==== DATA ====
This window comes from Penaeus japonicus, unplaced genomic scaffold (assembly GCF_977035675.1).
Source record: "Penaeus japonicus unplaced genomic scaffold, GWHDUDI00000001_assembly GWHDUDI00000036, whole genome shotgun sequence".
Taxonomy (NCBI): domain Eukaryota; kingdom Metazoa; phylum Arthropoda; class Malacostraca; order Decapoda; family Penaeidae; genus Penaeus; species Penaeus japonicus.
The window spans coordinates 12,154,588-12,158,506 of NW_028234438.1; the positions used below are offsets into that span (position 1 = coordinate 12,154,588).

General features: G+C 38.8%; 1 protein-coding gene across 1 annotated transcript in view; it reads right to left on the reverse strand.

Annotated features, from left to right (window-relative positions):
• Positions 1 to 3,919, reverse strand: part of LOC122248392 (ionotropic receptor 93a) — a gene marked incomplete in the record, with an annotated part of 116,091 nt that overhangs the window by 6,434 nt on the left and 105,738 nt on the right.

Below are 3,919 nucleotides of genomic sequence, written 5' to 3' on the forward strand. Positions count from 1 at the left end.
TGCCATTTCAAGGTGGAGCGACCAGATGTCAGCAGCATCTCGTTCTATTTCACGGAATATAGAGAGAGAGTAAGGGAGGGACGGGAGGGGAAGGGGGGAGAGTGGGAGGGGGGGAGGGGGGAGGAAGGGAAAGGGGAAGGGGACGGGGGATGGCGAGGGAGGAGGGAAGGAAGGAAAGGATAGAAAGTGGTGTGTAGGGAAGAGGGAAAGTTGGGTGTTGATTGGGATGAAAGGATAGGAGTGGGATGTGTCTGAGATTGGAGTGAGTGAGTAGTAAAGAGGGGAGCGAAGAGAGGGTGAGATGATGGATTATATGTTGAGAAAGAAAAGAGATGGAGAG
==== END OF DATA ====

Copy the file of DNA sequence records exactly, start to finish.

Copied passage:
This window comes from Penaeus japonicus, unplaced genomic scaffold (assembly GCF_977035675.1).
Source record: "Penaeus japonicus unplaced genomic scaffold, GWHDUDI00000001_assembly GWHDUDI00000036, whole genome shotgun sequence".
Taxonomy (NCBI): domain Eukaryota; kingdom Metazoa; phylum Arthropoda; class Malacostraca; order Decapoda; family Penaeidae; genus Penaeus; species Penaeus japonicus.
The window spans coordinates 12,154,588-12,158,506 of NW_028234438.1; the positions used below are offsets into that span (position 1 = coordinate 12,154,588).

General features: G+C 38.8%; 1 protein-coding gene across 1 annotated transcript in view; it reads right to left on the reverse strand.

Annotated features, from left to right (window-relative positions):
• Positions 1 to 3,919, reverse strand: part of LOC122248392 (ionotropic receptor 93a) — a gene marked incomplete in the record, with an annotated part of 116,091 nt that overhangs the window by 6,434 nt on the left and 105,738 nt on the right.

Below are 3,919 nucleotides of genomic sequence, written 5' to 3' on the forward strand. Positions count from 1 at the left end.
TGCCATTTCAAGGTGGAGCGACCAGATGTCAGCAGCATCTCGTTCTATTTCACGGAATATAGAGAGAGAGTAAGGGAGGGACGGGAGGGGAAGGGGGGAGAGTGGGAGGGGGGGAGGGGGGAGGAAGGGAAAGGGGAAGGGGACGGGGGATGGCGAGGGAGGAGGGAAGGAAGGAAAGGATAGAAAGTGGTGTGTAGGGAAGAGGGAAAGTTGGGTGTTGATTGGGATGAAAGGATAGGAGTGGGATGTGTCTGAGATTGGAGTGAGTGAGTAGTAAAGAGGGGAGCGAAGAGAGGGTGAGATGATGGATTATATGTTGAGAAAGAAAAGAGATGGAGAG